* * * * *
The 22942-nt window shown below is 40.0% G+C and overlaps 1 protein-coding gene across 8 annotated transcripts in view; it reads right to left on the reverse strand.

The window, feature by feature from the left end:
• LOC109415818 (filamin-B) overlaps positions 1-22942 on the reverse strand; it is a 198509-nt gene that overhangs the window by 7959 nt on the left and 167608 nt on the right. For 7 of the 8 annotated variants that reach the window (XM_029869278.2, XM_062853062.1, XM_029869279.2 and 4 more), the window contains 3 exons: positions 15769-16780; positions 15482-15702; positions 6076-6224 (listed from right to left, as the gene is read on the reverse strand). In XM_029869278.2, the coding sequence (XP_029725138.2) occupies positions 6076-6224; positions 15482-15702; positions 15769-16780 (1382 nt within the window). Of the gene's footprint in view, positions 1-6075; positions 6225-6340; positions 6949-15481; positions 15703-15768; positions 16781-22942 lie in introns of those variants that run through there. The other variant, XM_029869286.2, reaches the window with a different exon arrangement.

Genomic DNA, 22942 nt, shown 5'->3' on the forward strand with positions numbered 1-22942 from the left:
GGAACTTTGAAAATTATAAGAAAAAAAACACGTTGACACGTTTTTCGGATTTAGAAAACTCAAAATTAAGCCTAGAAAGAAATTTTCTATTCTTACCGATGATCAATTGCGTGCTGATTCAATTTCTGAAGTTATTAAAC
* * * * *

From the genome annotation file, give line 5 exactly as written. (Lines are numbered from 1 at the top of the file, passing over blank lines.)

GGAACTTTGAAAATTATAAGAAAAAAAACACGTTGACACGTTTTTCGGATTTAGAAAACTCAAAATTAAGCCTAGAAAGAAATTTTCTATTCTTACCGATGATCAATTGCGTGCTGATTCAATTTCTGAAGTTATTAAAC